I have called myself a “brand czar” many times. I do it more to show what I really love than to show how good I am at something.
As the leader of B2B marketing, it’s my job to make sure that all parts of marketing are “firing on all cylinders.” That includes making sure we have the right overall GTM strategy aimed at the right customers and a well-tuned marketing team that can bring together the essence of the marketing story to build awareness, drive engagement, satisfy consideration, and ultimately drive conversion (and the elusive but highly desired “loyalty”!). To do this, you need a great plan, good communication, creative ideas, digital skills, research, and so on. But if there is one part of marketing that has stood out to me since I was in business school, it’s brand.
“Brand” is not just a trendy word. It’s an agreement.
And the value promise of the product or service you are selling is where the brand starts. If your value proposition is wrong, the rest doesn’t really matter. If your product doesn’t do what you say it will, you’ll never get the customer loyalty you want. Probably the most important part of the marketing function is building and caring for the brand.
Trust me, there are a lot of people in the B2B world who would say otherwise. They would say that the complex value-delivery model in the B2B environment can lower the value of the brand (and the brand message) to the point where putting too much emphasis on this leads to diminishing returns. I’ve felt the same way, especially in a field where it’s hard to get brand consistency from the thousands of individual sellers who are in charge of the most important brand touchpoint: the in-person sales call.
But this is where the Covid-19 world gave B2B providers new opportunities. Marketing has changed a lot over the past two years. Face-to-face communication became less important, and digital communication became more important. Digital became the most popular channel, and it gave us the chance to speak directly to customers about our value proposition and deliver our brand message more consistently all over the world.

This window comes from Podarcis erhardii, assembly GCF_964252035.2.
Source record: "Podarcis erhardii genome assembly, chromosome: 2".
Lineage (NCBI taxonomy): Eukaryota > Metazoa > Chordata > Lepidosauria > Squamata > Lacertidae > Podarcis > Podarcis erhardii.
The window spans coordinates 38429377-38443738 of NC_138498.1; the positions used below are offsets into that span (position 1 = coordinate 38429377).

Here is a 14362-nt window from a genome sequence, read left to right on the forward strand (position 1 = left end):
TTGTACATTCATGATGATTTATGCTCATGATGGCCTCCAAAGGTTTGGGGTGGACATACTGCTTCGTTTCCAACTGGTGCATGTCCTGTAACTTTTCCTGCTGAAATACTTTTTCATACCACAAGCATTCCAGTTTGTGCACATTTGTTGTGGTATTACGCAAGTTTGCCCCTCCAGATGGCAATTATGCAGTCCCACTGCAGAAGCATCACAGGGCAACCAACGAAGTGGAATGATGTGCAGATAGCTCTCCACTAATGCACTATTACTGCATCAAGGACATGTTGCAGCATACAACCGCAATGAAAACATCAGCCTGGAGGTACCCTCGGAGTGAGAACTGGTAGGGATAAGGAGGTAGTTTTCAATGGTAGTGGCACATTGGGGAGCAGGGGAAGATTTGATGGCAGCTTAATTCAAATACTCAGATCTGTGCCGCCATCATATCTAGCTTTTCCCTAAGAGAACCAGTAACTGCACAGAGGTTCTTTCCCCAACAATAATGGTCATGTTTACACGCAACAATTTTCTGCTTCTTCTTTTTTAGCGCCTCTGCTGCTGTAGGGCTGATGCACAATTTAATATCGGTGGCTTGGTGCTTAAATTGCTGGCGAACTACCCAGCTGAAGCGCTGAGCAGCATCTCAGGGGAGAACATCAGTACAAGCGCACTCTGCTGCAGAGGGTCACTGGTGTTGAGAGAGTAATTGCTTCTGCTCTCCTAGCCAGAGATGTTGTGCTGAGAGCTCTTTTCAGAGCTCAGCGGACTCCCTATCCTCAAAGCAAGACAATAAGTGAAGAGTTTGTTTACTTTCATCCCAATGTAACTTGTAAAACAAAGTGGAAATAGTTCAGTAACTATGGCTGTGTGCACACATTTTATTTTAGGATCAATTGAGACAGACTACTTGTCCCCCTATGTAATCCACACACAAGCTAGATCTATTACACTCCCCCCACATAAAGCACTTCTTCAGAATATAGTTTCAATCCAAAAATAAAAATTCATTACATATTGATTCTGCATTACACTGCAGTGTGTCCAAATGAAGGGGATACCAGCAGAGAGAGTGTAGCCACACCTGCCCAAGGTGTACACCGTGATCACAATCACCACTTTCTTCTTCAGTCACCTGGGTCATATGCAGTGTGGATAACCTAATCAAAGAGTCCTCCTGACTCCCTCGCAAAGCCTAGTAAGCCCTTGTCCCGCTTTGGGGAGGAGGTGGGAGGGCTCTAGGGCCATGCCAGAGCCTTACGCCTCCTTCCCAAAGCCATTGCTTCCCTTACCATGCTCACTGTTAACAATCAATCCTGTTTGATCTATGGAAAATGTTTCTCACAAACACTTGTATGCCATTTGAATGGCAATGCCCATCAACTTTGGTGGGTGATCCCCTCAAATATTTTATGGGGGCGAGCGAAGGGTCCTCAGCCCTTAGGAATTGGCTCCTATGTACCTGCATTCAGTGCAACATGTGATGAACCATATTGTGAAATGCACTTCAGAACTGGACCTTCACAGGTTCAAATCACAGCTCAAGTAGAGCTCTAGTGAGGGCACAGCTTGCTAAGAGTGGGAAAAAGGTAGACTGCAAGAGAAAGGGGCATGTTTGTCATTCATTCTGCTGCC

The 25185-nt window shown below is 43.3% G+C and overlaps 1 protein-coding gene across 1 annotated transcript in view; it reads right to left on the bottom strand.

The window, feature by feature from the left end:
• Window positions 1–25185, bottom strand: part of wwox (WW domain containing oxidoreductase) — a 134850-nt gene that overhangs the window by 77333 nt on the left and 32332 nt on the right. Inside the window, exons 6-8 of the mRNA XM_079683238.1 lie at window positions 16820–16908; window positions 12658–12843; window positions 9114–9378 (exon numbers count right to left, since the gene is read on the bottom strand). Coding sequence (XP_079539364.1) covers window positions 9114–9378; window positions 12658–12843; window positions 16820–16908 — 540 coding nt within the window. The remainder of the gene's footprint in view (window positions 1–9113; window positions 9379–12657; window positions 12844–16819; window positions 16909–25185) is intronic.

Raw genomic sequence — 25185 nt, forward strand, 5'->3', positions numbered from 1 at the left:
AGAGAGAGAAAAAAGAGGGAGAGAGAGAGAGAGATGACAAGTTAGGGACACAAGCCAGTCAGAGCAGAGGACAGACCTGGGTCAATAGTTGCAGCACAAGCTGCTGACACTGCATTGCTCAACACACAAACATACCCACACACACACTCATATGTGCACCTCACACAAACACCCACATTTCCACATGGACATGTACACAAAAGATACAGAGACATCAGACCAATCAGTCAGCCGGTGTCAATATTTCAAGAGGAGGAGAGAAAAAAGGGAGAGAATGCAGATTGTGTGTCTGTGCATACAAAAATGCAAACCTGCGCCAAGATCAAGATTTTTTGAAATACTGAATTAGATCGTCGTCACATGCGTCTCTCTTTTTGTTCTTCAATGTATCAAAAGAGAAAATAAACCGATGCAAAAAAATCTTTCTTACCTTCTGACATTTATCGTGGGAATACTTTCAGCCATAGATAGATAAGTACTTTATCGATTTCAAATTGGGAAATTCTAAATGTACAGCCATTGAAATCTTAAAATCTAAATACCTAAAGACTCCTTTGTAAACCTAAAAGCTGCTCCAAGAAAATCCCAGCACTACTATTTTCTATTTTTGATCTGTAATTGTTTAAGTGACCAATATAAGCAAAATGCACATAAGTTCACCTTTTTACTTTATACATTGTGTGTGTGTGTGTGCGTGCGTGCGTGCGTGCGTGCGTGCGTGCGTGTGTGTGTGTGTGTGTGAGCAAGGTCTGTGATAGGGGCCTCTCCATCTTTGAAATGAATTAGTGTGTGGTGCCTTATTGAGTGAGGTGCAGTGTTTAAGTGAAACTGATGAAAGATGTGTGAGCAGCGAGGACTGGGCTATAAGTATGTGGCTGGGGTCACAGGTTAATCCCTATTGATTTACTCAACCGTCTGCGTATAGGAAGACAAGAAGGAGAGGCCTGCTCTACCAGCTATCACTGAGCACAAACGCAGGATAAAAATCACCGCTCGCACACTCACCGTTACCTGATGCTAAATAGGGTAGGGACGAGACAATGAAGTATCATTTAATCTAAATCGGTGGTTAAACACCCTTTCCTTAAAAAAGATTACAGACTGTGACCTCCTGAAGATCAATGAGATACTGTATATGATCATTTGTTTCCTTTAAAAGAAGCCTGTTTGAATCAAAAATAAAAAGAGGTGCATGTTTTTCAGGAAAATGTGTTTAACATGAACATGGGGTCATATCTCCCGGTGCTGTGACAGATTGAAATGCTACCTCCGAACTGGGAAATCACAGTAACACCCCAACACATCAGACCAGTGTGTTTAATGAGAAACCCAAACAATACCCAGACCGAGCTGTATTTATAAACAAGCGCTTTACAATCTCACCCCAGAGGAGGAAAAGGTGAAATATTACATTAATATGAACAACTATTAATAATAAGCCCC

For many of us, we improved our digital marketing tools and quickly switched from live events to virtual ones. We found new ways to get our customers interested, spent money on new technology, and paid more attention to all parts of the marketing stack to make sure we could get the right message to the right customer at the right time.
How important it is to deal with social and political problems
But the way our customers decide what brands are worth is changing. All leaders, but especially brand leaders, need to give direction, help, and commitment to the outside events that have happened and are still happening. Today, a brand is more than just the value of a product. It includes what the organisation that the brand stands for is worth. It’s not just what the product says it will do. It’s also what the company wants to do.
It’s not enough to say that brands must be socially responsible today. In one of my earlier articles, I talked about what “purpose” really means for a company. This is even more true today. People today want products and companies that solve problems in all areas, including health, the environment, safety, and the future.
Add to that the fact that our brand now has two important and separate targets: our customers and our employees, and you have a tough situation. With the “Great Resignation” in full swing, the marketing team is under more pressure than ever to make sure that we are using our best techniques to attract new employees. Competition for talent is tough, and you now have a new idea of what competition means. It goes across industries, and because people can work from home, it also goes across state and country lines. But the future employee cares about the value of the company just as much as the customer does. They, too, know how important a company can be, both in their own community and in the world at large.
Keeping ahead of the pack
I was on the team that made the schedule for one of the biggest business-to-business events of the year. This year’s Ignite USA schedule will make every marketer think about the opportunities and problems we face in a world after Covid. And it will do that by making the brand the most important thing.
Hear from companies like Kyndryl, which is a spin-off of IBM’s IT services, that have amazing stories to tell about how they changed their brand strategy and brand message to connect with customers today. This is a great opportunity to learn from some of the best and brightest who give us the tools, processes, and insights we need to do our jobs well and efficiently.
And we’re going to do it face-to-face. Face to face, which is the most powerful way to get a message across. As I already said, I call myself a “czar” of brands, and I’m excited to learn more about the power of brands at Ignite USA.